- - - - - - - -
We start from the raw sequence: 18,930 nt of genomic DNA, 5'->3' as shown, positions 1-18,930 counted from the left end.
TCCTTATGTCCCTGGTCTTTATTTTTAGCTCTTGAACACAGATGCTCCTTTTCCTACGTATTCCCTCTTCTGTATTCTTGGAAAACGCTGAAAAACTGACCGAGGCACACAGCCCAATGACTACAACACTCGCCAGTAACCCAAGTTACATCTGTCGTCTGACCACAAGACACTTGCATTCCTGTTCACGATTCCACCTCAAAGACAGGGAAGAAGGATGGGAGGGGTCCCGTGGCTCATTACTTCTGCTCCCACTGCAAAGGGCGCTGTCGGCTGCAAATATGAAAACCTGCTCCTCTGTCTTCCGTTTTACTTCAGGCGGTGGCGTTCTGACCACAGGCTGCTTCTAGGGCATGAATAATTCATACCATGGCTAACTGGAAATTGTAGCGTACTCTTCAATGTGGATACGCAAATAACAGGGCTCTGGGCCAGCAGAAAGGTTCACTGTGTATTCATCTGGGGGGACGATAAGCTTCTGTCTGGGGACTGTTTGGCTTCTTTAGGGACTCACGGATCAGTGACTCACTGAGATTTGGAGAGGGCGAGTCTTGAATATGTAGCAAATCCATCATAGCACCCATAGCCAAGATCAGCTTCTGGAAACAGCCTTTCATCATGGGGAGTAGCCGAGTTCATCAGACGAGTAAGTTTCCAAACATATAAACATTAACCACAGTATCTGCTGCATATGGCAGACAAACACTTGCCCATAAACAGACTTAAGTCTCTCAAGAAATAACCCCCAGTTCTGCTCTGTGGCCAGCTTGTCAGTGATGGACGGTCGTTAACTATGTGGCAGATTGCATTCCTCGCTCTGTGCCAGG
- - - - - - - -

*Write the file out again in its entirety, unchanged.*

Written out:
We start from the raw sequence: 18,930 nt of genomic DNA, 5'->3' as shown, positions 1-18,930 counted from the left end.
TCCTTATGTCCCTGGTCTTTATTTTTAGCTCTTGAACACAGATGCTCCTTTTCCTACGTATTCCCTCTTCTGTATTCTTGGAAAACGCTGAAAAACTGACCGAGGCACACAGCCCAATGACTACAACACTCGCCAGTAACCCAAGTTACATCTGTCGTCTGACCACAAGACACTTGCATTCCTGTTCACGATTCCACCTCAAAGACAGGGAAGAAGGATGGGAGGGGTCCCGTGGCTCATTACTTCTGCTCCCACTGCAAAGGGCGCTGTCGGCTGCAAATATGAAAACCTGCTCCTCTGTCTTCCGTTTTACTTCAGGCGGTGGCGTTCTGACCACAGGCTGCTTCTAGGGCATGAATAATTCATACCATGGCTAACTGGAAATTGTAGCGTACTCTTCAATGTGGATACGCAAATAACAGGGCTCTGGGCCAGCAGAAAGGTTCACTGTGTATTCATCTGGGGGGACGATAAGCTTCTGTCTGGGGACTGTTTGGCTTCTTTAGGGACTCACGGATCAGTGACTCACTGAGATTTGGAGAGGGCGAGTCTTGAATATGTAGCAAATCCATCATAGCACCCATAGCCAAGATCAGCTTCTGGAAACAGCCTTTCATCATGGGGAGTAGCCGAGTTCATCAGACGAGTAAGTTTCCAAACATATAAACATTAACCACAGTATCTGCTGCATATGGCAGACAAACACTTGCCCATAAACAGACTTAAGTCTCTCAAGAAATAACCCCCAGTTCTGCTCTGTGGCCAGCTTGTCAGTGATGGACGGTCGTTAACTATGTGGCAGATTGCATTCCTCGCTCTGTGCCAGG